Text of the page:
Supreme Court

Los Angeles School Eyed for ‘After School Satan'

The Satanic Temple hopes to compete with a Christian after-school program: "We only ask we get to do the same thing as the evangelicals."

A program that teaches kids the mysteries of science and the workmanship of arts and crafts could be coming to an elementary school near you.

But there's a twist.

It's After School Satan.

The Satanic Temple, a religious organization with an "atheistic front," based in -- appropriately enough -- Salem, Massachusetts, is pitching the idea of their own after-school program to nine school districts around the country, including Los Angeles Unified. The Temple said it wants to counter well-funded fundamentalist Christian organizations that it believes are eroding the separation of church and state in public schools.

"We're not trying to convert anyone," said Ali Kellog, the chapter head of LA's Satanic Temple, one of 16 chapters around the world. "We're just trying to teach scientific reasoning."

The district isn't saying much, only that "there are no after school Satan clubs in the district."

The idea is pitting Satan against God in at least one school in the San Fernando Valley.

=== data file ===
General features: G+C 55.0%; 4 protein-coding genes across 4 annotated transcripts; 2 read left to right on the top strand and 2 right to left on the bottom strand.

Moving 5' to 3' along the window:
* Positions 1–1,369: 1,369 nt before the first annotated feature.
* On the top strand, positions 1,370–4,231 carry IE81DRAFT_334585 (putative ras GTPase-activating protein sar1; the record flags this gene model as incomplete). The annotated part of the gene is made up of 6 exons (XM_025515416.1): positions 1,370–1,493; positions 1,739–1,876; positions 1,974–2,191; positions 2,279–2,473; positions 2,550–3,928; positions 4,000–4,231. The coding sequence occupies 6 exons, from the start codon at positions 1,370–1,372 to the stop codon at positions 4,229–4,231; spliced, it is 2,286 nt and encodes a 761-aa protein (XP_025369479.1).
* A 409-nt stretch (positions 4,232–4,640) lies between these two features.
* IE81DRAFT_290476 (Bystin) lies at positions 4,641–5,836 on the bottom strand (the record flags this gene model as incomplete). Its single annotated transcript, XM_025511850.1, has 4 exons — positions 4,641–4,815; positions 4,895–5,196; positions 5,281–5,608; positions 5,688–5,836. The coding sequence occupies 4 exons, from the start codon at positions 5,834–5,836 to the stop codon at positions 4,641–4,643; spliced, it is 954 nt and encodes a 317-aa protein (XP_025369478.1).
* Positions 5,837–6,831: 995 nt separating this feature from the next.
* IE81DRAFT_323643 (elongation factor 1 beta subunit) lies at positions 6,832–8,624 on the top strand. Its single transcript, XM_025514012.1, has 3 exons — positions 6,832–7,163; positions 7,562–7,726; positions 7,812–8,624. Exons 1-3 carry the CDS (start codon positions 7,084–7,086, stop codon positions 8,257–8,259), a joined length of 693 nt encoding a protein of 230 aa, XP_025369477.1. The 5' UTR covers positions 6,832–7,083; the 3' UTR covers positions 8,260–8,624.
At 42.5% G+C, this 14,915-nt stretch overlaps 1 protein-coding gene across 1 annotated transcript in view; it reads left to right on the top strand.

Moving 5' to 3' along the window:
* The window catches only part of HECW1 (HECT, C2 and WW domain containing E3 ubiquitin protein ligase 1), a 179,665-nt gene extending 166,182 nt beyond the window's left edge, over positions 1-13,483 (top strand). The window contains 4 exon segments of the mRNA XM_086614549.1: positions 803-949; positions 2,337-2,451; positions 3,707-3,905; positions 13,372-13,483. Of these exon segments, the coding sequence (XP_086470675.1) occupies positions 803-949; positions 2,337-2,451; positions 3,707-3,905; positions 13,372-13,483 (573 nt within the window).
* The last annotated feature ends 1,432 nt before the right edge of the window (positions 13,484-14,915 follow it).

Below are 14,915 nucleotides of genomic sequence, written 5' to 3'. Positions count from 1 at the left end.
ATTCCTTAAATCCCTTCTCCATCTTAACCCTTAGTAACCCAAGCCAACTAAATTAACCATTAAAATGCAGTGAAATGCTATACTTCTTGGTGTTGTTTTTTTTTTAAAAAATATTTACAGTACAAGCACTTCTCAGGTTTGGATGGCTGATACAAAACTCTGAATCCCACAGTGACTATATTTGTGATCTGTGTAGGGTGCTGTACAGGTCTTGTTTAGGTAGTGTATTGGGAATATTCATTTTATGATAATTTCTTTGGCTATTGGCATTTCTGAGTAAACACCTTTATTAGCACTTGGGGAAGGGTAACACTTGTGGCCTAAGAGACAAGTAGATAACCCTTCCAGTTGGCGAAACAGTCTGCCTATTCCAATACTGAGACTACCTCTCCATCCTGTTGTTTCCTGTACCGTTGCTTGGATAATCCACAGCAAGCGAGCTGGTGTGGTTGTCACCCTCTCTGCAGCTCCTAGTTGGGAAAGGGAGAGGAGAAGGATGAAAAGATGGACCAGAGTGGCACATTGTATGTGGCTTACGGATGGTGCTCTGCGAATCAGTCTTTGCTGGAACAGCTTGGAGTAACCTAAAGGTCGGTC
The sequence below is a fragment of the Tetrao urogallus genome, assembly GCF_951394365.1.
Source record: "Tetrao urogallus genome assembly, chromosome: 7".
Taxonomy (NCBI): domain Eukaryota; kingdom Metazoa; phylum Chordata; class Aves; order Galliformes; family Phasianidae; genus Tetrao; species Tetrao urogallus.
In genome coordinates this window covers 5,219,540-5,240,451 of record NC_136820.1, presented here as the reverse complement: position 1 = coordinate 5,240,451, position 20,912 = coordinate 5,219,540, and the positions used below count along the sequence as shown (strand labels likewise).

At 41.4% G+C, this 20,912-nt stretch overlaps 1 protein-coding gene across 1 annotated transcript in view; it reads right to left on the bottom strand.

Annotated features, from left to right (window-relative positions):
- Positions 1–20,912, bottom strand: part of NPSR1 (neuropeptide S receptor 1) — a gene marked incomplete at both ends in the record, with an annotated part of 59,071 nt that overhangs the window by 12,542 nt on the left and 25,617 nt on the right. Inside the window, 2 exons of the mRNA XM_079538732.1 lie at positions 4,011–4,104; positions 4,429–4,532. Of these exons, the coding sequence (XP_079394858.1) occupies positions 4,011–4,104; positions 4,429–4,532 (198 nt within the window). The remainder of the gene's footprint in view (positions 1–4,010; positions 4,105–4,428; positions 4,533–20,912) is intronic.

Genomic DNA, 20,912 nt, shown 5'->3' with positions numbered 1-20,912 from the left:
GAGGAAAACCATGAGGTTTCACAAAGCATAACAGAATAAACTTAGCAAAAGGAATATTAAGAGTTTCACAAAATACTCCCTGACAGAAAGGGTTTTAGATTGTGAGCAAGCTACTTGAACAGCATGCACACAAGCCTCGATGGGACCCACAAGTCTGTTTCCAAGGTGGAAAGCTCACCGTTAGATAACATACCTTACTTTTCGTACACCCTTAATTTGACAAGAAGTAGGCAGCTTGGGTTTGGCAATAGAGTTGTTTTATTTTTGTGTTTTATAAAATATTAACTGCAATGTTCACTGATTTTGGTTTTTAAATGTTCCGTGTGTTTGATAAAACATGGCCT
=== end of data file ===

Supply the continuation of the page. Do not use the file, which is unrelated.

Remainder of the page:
Kellog said the Satanic Temple is specifically requesting to host a program at Chase Street Elementary in Panorama City because that school currently hosts the Good News Club, a Christian after-school program that teaches kids about Jesus and the Bible.

"We are only asking that we get to do that same thing the evangelicals are doing," Kellog said.

She said that if the district doesn't allow After School Satan then they will pursue legal action over separation of church and state concerns.

It is unknown whether the district will make a deal with the devil for the after-school program.

The program features a healthy snack, literature and science lessons, and an art project, but despite the ungodly name, it will not feature satanic rituals or worshipping.

The Temple talks a good story, said Moises Esteves, vice president of USA Ministries, the organization that oversees Good News Clubs, but they are atheists "dressed up the scary costumes with pitchforks and devil horns."

"No one in their right mind would send their kids to something like this," Esteves said.

Over 178,000 children attend Good News Clubs in over 4,500 public schools, a fact that isn't going to change due to "dark publicity," he said.

Contact Us